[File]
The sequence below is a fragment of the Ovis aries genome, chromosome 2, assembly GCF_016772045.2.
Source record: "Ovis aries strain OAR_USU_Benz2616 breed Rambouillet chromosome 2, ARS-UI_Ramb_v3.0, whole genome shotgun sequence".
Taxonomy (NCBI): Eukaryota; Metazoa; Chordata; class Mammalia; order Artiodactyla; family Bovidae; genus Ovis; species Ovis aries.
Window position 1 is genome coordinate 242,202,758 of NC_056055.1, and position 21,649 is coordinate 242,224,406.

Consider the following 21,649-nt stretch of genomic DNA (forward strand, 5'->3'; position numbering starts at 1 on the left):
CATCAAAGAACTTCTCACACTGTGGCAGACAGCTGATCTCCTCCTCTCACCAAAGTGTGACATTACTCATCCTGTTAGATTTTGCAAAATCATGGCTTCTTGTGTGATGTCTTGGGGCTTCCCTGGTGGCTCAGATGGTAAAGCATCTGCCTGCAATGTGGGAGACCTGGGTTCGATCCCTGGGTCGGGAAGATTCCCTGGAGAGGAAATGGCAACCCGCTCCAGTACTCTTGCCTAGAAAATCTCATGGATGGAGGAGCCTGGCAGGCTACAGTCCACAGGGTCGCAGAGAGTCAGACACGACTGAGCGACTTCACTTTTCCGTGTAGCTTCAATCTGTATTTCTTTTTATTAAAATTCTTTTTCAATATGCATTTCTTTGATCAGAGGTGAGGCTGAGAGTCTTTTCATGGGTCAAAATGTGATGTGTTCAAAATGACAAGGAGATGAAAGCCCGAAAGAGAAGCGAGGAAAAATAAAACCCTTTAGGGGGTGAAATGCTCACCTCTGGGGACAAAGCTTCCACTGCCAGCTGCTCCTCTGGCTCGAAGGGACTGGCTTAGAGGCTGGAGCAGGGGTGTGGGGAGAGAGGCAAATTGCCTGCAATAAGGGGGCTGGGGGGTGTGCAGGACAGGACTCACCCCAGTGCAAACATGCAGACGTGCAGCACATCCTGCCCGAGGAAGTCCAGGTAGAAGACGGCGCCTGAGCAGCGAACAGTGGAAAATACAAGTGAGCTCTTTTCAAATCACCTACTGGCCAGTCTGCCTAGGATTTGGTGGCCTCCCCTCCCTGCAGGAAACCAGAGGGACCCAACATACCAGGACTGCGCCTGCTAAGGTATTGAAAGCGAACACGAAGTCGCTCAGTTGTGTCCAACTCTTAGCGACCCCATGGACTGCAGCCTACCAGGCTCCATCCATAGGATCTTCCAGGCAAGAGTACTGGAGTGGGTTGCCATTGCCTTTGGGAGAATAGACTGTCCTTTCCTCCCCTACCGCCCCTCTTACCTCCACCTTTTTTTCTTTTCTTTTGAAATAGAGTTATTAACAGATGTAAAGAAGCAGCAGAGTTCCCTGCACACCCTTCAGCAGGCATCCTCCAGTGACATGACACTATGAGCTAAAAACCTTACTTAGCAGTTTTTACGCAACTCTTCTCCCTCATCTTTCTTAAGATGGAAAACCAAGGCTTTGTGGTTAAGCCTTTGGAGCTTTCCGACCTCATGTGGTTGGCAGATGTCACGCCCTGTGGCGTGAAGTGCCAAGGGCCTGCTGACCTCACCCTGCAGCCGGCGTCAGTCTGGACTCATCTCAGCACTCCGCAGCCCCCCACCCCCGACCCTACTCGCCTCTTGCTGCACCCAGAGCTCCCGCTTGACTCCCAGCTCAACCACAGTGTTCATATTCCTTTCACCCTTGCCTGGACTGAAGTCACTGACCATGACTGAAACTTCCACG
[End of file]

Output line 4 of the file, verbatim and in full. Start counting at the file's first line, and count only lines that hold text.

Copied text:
Window position 1 is genome coordinate 242,202,758 of NC_056055.1, and position 21,649 is coordinate 242,224,406.